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I am thinking that the electrostatic force (Van der Waals force) should take effect when I try to tape an ice, but the tape slips. Why does this happen?

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In short, this is because the surface of an ice cube is wet, i.e, made of a liquid layer.

You can bind the scotch tape to its water molecules close by, but they will flow away from the rest of the liquid layer easily, preventing you from transmitting a pulling or shearing force between the scotch tape and the ice cube.

The reason for this liquid film is that ice's crystalline structure always has defects at the surface. Defects imply that the melting temperature is locally lower: the surface melts before the core. If you perform this experiment in a very cold ambient temperature, you may succeed in breaking this thin film and get adhesion (and you might even succeed binding the cube to your fingers).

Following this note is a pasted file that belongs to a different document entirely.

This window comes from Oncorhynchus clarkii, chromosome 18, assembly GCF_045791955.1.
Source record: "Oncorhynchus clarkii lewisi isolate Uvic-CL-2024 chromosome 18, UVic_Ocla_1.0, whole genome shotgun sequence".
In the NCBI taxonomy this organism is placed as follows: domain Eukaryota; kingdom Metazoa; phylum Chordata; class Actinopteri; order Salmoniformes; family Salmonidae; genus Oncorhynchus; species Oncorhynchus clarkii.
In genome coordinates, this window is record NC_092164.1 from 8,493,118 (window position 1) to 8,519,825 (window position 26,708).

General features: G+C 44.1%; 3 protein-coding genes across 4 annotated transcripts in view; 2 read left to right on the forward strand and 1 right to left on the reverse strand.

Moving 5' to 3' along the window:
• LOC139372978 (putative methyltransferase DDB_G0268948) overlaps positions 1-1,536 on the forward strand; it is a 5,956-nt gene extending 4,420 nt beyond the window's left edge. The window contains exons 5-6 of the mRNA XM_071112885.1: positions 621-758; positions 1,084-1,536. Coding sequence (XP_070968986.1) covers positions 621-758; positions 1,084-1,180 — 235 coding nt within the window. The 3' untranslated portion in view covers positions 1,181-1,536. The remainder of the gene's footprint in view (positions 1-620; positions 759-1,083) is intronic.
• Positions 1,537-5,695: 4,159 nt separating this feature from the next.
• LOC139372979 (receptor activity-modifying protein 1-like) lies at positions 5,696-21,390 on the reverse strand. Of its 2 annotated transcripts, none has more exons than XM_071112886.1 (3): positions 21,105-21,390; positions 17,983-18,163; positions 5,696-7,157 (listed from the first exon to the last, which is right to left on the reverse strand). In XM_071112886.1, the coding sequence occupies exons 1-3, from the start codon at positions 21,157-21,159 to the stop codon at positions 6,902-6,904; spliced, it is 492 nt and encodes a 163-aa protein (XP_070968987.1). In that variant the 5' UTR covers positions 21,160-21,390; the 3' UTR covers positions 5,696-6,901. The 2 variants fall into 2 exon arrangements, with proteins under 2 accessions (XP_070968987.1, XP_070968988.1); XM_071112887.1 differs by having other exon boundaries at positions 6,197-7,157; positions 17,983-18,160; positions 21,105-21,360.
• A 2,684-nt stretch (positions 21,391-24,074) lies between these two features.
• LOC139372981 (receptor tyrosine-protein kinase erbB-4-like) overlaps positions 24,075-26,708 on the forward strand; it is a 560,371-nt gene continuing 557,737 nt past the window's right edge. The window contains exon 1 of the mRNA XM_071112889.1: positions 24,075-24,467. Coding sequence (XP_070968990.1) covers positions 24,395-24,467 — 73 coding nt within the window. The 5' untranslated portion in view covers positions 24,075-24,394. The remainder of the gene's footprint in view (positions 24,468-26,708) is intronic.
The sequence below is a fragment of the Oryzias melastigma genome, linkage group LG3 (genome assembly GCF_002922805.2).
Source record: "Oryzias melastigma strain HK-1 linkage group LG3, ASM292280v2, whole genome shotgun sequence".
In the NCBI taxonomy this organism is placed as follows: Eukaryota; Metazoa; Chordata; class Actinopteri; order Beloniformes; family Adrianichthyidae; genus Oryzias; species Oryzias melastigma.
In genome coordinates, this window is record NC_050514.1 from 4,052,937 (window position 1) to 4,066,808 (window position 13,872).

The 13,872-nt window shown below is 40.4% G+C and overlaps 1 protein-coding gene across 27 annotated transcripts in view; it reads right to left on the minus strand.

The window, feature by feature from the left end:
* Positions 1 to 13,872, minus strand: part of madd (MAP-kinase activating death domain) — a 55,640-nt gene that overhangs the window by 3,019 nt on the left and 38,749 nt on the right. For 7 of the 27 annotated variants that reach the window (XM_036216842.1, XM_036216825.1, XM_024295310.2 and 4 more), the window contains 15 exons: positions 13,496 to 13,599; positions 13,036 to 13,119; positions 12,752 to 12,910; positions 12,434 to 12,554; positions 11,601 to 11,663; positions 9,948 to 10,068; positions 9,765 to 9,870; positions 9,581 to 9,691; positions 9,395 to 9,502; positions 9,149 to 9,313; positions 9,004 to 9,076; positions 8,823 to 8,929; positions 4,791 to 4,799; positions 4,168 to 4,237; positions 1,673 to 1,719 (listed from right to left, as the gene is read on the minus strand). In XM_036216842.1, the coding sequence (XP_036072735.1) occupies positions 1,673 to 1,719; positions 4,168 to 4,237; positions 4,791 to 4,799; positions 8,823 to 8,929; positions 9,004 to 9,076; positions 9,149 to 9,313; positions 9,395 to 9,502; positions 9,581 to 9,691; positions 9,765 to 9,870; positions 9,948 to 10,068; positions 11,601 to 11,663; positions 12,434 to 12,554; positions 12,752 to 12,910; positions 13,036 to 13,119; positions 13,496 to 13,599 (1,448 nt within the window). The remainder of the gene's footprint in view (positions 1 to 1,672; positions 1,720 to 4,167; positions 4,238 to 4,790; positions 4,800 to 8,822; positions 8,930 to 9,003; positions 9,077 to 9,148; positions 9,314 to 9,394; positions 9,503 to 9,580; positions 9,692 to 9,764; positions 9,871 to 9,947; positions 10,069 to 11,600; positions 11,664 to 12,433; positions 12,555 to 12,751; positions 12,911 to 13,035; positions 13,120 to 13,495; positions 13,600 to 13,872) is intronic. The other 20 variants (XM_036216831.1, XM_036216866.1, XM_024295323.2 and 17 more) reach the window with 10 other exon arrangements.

Further reading: Why Is Ice Slippery?

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    $\begingroup$ "you will succeed" maybe. It depends on if the temperature required is so low that the glue has frozen solid, too, or if its cold enough that the tape becomes brittle. $\endgroup$ Nov 27 '19 at 7:08
  • $\begingroup$ @SeanE.Lake You're right, toned down. $\endgroup$
    – Joce
    Nov 27 '19 at 7:12

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